European Nuclear Power Debate
|Event Date/Time: Apr 21, 2006|
In the UK, the government’s much-trailed energy policy review looks at Britain’s energy needs and dilemmas over the next 50 years – and it has left the door open for future nuclear development. No new reactors have been built since the 1980s as accidents, rising decommissioning costs and the unsolved problem of nuclear waste have eroded political and public enthusiasm. However with soaring oil and gas prices, dwindling domestic fossil fuel reserves and pressure to tackle climate change, many argue that a new generation of reactors has to be considered.
After much public debate, nuclear power has been accepted in Finland. Germany will shut down all its nuclear reactors by 2020 but the current government is re-negotiating with energy companies the time limit for a shut down of nuclear power stations. In Sweden, despite extensive efforts to create alternatives for nuclear power, it is not likely that Sweden can complete the nuclear power phase-out by 2010 and it has been estimated that nuclear power plants in operation will stay in operation until 2050.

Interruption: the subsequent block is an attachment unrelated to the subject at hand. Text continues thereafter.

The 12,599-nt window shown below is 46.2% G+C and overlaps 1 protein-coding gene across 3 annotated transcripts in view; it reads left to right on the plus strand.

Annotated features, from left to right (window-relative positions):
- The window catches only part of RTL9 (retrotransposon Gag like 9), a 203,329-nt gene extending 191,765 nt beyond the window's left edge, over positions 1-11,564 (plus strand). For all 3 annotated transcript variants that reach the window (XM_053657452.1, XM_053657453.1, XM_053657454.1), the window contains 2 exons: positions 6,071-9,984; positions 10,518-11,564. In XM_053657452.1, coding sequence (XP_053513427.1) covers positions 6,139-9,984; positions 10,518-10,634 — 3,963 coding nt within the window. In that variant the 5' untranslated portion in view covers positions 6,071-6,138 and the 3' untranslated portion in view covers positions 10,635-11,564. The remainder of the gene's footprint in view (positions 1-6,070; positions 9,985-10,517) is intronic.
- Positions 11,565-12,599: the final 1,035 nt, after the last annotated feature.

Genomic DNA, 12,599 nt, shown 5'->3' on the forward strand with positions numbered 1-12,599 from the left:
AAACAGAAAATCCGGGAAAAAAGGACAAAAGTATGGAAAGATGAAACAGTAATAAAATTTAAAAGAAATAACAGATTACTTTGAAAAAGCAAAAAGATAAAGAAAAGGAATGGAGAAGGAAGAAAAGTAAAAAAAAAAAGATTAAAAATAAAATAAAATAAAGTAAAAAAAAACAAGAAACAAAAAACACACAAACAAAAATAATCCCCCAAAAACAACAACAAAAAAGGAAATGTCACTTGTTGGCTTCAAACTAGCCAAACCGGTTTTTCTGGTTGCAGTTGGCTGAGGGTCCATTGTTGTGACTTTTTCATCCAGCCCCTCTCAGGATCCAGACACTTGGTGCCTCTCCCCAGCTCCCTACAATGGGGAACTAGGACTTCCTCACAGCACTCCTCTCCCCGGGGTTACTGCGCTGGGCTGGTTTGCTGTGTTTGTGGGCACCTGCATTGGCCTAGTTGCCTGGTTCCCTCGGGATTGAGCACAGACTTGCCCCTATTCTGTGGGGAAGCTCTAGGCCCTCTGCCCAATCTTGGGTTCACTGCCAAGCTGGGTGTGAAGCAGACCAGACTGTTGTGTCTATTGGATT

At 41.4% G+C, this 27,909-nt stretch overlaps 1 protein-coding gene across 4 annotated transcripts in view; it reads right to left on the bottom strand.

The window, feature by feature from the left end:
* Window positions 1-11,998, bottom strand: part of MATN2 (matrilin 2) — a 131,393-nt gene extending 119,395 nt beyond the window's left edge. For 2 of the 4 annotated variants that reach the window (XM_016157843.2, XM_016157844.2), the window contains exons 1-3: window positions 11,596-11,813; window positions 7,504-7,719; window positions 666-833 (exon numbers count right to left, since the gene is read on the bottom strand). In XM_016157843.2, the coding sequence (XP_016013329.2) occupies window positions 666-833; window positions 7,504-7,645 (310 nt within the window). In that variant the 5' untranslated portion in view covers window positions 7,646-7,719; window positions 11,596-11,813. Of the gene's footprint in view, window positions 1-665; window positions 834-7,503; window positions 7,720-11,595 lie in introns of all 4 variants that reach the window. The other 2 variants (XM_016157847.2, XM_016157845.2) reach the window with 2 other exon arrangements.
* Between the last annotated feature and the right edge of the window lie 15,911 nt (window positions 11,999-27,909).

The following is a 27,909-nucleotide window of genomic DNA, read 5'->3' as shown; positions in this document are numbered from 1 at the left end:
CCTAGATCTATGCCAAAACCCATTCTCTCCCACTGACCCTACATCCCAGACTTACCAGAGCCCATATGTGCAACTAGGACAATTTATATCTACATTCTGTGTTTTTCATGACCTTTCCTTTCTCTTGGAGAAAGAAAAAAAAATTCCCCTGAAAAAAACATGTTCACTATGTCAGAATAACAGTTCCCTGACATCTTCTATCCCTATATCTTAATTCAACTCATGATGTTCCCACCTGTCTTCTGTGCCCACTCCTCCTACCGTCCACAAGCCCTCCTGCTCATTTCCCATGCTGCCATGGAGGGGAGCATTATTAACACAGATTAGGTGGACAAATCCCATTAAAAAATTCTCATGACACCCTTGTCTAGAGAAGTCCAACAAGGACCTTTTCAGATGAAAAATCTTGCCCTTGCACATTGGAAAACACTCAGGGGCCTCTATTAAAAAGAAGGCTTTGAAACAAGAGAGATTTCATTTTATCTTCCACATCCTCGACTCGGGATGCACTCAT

The nuclear industry still needs to win over a sceptical public in many countries and has to make clear nuclear power is cheap, reliable and environmentally friendly. However, to rebuild the public trust, the nuclear industry must solve its waste problems.
Does nuclear have a future in Europe? Should the UK build a new generation of nuclear reactors? If so, is it too late to fill the energy gap by nuclear?
This conference will discuss the prospects for Nuclear Energy in Europe from both an engineering/technical and political point of view. The present level of technology on issues from generation to waste management, licensing and security will be discussed.